Thursday, February 16, 2012

Cleveland Does't Make Our Mistake: Remembering the Century

Century Demolition
It's hard to believe that it has been over seven years since I stood on the roof of the Paul Brown Building (then under renovation) and captured this image of the Century Building on a quiet snowy day. Its hard to forget when you walk by the Garage Mahal every day on the way to your office, but most days its just "that thing" in the background. 

Yesterday though Rustwire posted a story about the a proposal to fill four floors of the empty May Company department store building in Cleveland with parking, and all the memories of trying to convince those making the decisions that this very concept could have worked here came rushing back.

The former May Company department store building in Downtown Cleveland
Photo from the Cleveland Planning Commission.

The funny thing is that the commenters from Cleveland were outraged at the idea, which is when I then commented that what is being proposed there is by far better in the long run. While putting parking on the floors of a historic building is never an enticing thought, at least the building is still there. In the future, if the demand for the parking diminishes, you can always convert the space back to office, housing, or whatever use is needed.

Syndicate - Century Building Alternative Proposal
The alternate proposal for the Century and the connected Syndicate Trust presented by Craig Heller and Kevin McGowan would have created about 700 parking spaces on four floors and the basement to serve residents of apartments and condos above as well as providing over 500 spaces for use by surrounding buildings.

The proposal which would have left three faces of Post Office Square with its historic buildings was resoundingly rejected by the developers of the Old Post Office and Slay's administration which controlled the Century & Syndicate at the time. The only proposal that they would consider was demolition of the Century and a construction of an expensive new 1000 car parking garage. 

Artist Alan Brunittin created this documentary of the destruction called Remember the Century, which was posted on a website of the same name for several years and now can be found on Youtube. More info about the demolition of the Century can be found on Built St. Louis.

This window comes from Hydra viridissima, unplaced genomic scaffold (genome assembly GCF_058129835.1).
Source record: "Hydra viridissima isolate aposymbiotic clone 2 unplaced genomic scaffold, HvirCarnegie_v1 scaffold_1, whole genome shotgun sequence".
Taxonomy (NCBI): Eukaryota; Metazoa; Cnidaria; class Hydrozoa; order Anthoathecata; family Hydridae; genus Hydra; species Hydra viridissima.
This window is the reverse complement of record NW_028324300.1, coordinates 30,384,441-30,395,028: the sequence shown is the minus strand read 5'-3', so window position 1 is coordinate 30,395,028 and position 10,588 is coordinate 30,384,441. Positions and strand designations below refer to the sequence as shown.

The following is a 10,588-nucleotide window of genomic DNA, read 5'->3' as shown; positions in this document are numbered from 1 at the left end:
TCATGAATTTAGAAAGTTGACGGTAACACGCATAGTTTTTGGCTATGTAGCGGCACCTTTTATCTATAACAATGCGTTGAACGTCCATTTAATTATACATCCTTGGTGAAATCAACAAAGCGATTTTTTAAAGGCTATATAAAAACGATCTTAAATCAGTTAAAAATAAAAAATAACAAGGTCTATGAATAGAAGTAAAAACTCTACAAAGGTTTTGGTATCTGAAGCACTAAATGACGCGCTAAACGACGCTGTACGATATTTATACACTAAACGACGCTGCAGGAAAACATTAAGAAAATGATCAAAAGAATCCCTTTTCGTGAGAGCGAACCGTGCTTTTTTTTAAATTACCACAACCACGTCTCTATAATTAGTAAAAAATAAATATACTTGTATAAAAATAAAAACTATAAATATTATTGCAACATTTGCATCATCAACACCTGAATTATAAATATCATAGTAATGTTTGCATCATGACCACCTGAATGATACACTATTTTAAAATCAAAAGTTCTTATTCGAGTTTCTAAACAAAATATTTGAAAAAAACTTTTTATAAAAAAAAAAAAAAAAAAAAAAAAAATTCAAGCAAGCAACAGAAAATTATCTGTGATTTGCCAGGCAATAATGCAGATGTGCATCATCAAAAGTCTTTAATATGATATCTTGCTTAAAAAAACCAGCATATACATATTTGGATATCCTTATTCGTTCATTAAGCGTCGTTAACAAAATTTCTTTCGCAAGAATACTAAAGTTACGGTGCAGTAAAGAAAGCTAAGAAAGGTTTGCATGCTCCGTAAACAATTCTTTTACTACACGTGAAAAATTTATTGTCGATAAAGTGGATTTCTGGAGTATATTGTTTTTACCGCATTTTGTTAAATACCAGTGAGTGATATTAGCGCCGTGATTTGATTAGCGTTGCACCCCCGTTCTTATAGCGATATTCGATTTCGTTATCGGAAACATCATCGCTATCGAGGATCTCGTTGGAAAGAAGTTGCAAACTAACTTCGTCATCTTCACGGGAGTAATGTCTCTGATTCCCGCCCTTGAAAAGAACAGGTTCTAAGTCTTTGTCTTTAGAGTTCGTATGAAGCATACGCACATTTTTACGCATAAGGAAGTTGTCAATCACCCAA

To this day several upper floors of the 9th Street garage rarely have more than a scattering of cars. Unfortunately the way the structure was boult with sloping floors along 9th Street, the garage does not lend itself to conversion of the unused floors for other uses.

Craig Heller of LoftWorks partnered with Sherman Associates of Minneapolis to renovate the Syndicate Trust for apartments and condos, which opened several years ago. The building has indoor parking in the basement and on the second floor to serve residents.

Saturday, February 11, 2012

City Should Not Sell McKee ANY More Buildings!

1930 St. Louis.jpg
1930-36 St. Louis Avenue as it appeared just prior to purchase by McKee

This morning the Post-Dispatch reported that Paul McKee wants to buy an additional 1,233 parcels of City owned property in the NorthSide area where he already owns about 800 parcels containing vacant land and vacant buildings. According to the Post article by Tim Logan, the land includes individual vacant lots and buildings scattered across McKee's NorthSide redevelopment area. McKee's past purchases indicate that the presence of structures regardless of historic value, is of little consequence to the desire to control the land.


1930-36 St. Louis Avenue under the stewardship of Paul McKee

Over the last 7+ years, Paul McKee with his pocket full of LLCs has proven to be one of the most notorious landlords in St. Louis history, leaving a wake of negligence and destruction of historic buildings. As has been well documented by Preservation Research Office/Ecology of Absence, Built St. Louis and others, the typical scenario of a buildings acquisition and control by McKee involves the emptying of any tenants, the mysterious disappearance of windows and doors, leaving the properties vulnerable to vandalism, fires, brick theft and eventually total demolition.

This unique row at St. Louis and Glasgow Avenues was also fully intact prior to purchase by McKee.

Although they do not offer much protection and they don't have any tenants (legally), the City's Land Reutilization Authority at least makes a valid attempt to keep their buildings boarded and secured. While brick thieves have not spared LRA properties, keeping the areas scattered remaining vacant building stock in the ownership of the City at least theoretically preserves the opportunity for other developers or individuals to purchase and rehab the properties. Of course this would require changes to some current LRA policies, but the chances would probably be better than getting McKee to let go of buildings. A great examples of this potential is currently underway with the Hyde Park South development.


The rear of the St. Louis & Glasgow buildings after prior to demolition in 2008.

McKee can have as much vacant land (or even buildings with no historic value) as he wants, but until concrete plans and financing are presented by McKee, the City should retain ownership and control over the fragile fabric of vacant historic homes that dot the landscape of NorthSide.